3 Artifacts Discredit Prior Ideas On When Pottery And Tools Were Initially Introduced

Gobekli Tepe was constructed in the Pre-pottery stage. In fact, it stood before the invention of the wheel and writing. With only five percent of the site unearthed, so much remains unknown for now. Little evidence of home life has been found, no bowls or pots for cooking, but tools had to be used here. The site would have required some five hundred men to move and manipulate the large stones. Tools would have been needed to chisel and create the discoveries found.

Related: Ancient Ruins Are Always Buried: 10 Underground Cities Archaeologists Are Still Searching For

2 Artwork At The Site Leads Toward A Possible Headless Fascination

Recent discoveries allude to the idea that skulls played some sort of part in the religion or worship of the ancient people who graced Gobekli Tepe. Some researchers are adamant that these people had a thing with headlessness. Aside from skull fragments found at the site, depictions of people carrying skulls, headless humans, and headless statues have also popped up at Gobekli Tepe. Were the people who roamed this region into beheading in the name of belief?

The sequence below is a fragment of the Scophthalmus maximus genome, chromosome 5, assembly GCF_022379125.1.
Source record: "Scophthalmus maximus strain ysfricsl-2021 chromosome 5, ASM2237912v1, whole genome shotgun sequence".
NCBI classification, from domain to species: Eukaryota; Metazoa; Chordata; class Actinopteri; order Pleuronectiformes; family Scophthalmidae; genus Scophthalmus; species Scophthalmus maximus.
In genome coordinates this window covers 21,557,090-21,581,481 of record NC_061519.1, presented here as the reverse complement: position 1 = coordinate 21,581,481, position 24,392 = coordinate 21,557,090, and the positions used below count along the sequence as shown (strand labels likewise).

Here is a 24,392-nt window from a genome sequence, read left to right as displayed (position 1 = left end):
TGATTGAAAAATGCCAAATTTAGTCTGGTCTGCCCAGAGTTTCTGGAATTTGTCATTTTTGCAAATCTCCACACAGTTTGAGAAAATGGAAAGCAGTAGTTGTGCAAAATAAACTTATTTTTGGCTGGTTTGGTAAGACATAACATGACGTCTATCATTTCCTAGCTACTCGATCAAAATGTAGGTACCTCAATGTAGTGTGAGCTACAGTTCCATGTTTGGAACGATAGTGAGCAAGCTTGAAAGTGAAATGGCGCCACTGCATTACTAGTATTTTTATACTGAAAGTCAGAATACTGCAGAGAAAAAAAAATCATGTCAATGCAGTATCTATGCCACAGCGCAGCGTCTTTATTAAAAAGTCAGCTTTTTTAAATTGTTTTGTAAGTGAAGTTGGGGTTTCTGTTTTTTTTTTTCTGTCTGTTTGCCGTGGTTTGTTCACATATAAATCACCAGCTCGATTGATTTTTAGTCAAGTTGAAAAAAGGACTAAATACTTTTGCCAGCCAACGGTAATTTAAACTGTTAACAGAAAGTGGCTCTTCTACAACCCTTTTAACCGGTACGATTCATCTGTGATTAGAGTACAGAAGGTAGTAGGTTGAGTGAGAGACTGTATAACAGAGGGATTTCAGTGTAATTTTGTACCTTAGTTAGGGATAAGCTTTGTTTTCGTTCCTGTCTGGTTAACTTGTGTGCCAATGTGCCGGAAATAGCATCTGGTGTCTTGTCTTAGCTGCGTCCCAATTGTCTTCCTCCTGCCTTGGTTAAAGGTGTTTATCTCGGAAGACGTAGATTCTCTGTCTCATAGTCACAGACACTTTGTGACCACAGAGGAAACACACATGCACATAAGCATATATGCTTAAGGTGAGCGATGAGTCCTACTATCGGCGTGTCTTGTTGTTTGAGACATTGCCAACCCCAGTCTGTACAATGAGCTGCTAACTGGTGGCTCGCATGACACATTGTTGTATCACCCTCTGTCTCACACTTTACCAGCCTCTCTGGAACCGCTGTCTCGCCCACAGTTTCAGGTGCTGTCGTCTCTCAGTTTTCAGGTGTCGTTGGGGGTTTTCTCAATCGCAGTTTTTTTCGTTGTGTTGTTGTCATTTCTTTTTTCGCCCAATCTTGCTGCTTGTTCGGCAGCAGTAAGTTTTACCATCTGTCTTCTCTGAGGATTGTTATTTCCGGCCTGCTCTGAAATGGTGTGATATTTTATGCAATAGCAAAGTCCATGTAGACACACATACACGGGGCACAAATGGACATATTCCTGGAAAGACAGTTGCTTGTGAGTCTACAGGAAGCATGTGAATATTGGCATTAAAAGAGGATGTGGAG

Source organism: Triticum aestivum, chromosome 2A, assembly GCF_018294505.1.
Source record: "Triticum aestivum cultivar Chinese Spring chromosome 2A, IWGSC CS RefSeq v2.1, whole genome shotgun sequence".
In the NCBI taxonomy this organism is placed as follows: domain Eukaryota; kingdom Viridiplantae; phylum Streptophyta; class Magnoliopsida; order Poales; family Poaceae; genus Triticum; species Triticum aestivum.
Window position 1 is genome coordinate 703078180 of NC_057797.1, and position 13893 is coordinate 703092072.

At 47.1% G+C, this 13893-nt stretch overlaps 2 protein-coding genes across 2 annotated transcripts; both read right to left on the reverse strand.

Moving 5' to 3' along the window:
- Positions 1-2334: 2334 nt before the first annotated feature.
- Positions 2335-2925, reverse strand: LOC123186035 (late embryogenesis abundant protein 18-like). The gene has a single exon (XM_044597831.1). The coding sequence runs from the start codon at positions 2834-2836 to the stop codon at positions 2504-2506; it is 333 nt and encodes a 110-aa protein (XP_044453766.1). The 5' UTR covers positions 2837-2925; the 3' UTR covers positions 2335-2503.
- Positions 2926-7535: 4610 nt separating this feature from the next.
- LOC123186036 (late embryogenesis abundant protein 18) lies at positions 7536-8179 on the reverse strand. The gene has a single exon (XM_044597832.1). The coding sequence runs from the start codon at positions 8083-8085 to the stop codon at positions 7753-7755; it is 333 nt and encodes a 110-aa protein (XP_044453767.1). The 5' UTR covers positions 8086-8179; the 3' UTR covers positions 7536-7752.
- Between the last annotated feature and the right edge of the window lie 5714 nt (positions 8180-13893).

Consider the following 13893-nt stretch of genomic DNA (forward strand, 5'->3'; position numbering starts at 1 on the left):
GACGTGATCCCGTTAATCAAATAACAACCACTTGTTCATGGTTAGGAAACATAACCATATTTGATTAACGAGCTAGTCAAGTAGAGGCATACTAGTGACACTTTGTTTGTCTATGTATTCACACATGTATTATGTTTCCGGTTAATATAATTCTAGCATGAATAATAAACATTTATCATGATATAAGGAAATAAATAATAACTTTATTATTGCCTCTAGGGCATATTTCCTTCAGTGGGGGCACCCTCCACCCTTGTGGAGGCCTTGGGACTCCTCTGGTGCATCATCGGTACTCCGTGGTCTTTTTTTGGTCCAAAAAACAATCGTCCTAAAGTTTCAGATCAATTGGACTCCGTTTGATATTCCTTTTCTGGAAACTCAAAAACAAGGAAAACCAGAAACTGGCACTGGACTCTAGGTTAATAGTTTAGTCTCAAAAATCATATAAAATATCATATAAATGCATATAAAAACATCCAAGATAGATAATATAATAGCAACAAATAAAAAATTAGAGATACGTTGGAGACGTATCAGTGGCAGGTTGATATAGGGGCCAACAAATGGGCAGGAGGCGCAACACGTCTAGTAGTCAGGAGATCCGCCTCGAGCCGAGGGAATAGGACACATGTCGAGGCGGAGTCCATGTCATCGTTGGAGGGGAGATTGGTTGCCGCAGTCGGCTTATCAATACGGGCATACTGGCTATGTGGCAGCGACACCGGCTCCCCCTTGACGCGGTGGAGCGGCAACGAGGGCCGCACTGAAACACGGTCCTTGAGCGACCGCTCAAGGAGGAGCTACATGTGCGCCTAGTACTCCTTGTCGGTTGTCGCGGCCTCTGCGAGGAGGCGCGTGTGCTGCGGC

1 Hunters And Gatherers Might Not Have Been As Nomadic As Previously Thought

During that particular period, humans were thought to be solely nomadic. This place begs the question: were humans during this period more advanced in civilization than initially assumed? To build this massive place of possible worship, hundreds of people would have had to stay there, work, rest, and eat. Aside from this, researchers continue looking into the possibility that groups of people stayed in communal buildings during their time at Gobekli Tepe.

Next: 10 Ancient Wonders You Can Only Experience In The Middle East